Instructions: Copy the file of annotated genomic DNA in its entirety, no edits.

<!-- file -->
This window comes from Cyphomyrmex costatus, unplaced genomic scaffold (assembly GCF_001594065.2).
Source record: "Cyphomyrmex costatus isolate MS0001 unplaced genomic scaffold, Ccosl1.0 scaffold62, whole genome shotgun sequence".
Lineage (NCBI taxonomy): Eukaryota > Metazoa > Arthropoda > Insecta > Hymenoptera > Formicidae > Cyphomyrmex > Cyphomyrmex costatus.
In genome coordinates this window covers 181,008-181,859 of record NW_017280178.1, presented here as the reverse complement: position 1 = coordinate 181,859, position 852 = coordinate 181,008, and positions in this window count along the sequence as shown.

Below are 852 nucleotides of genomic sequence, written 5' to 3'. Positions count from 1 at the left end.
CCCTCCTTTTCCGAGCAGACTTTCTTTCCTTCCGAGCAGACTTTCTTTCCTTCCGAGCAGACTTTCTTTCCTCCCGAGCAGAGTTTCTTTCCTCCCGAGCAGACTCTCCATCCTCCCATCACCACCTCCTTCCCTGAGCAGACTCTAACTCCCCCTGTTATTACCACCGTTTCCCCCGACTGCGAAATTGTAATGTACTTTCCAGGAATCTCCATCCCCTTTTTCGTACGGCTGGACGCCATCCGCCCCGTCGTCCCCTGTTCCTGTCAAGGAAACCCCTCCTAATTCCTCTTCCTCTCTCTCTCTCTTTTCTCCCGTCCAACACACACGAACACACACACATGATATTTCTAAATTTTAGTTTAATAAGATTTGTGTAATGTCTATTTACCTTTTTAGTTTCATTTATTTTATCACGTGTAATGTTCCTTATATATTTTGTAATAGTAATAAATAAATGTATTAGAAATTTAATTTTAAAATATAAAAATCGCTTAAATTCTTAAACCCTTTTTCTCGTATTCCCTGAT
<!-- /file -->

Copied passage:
This window comes from Cyphomyrmex costatus, unplaced genomic scaffold (assembly GCF_001594065.2).
Source record: "Cyphomyrmex costatus isolate MS0001 unplaced genomic scaffold, Ccosl1.0 scaffold62, whole genome shotgun sequence".
Lineage (NCBI taxonomy): Eukaryota > Metazoa > Arthropoda > Insecta > Hymenoptera > Formicidae > Cyphomyrmex > Cyphomyrmex costatus.
In genome coordinates this window covers 181,008-181,859 of record NW_017280178.1, presented here as the reverse complement: position 1 = coordinate 181,859, position 852 = coordinate 181,008, and positions in this window count along the sequence as shown.

Below are 852 nucleotides of genomic sequence, written 5' to 3'. Positions count from 1 at the left end.
CCCTCCTTTTCCGAGCAGACTTTCTTTCCTTCCGAGCAGACTTTCTTTCCTTCCGAGCAGACTTTCTTTCCTCCCGAGCAGAGTTTCTTTCCTCCCGAGCAGACTCTCCATCCTCCCATCACCACCTCCTTCCCTGAGCAGACTCTAACTCCCCCTGTTATTACCACCGTTTCCCCCGACTGCGAAATTGTAATGTACTTTCCAGGAATCTCCATCCCCTTTTTCGTACGGCTGGACGCCATCCGCCCCGTCGTCCCCTGTTCCTGTCAAGGAAACCCCTCCTAATTCCTCTTCCTCTCTCTCTCTCTTTTCTCCCGTCCAACACACACGAACACACACACATGATATTTCTAAATTTTAGTTTAATAAGATTTGTGTAATGTCTATTTACCTTTTTAGTTTCATTTATTTTATCACGTGTAATGTTCCTTATATATTTTGTAATAGTAATAAATAAATGTATTAGAAATTTAATTTTAAAATATAAAAATCGCTTAAATTCTTAAACCCTTTTTCTCGTATTCCCTGAT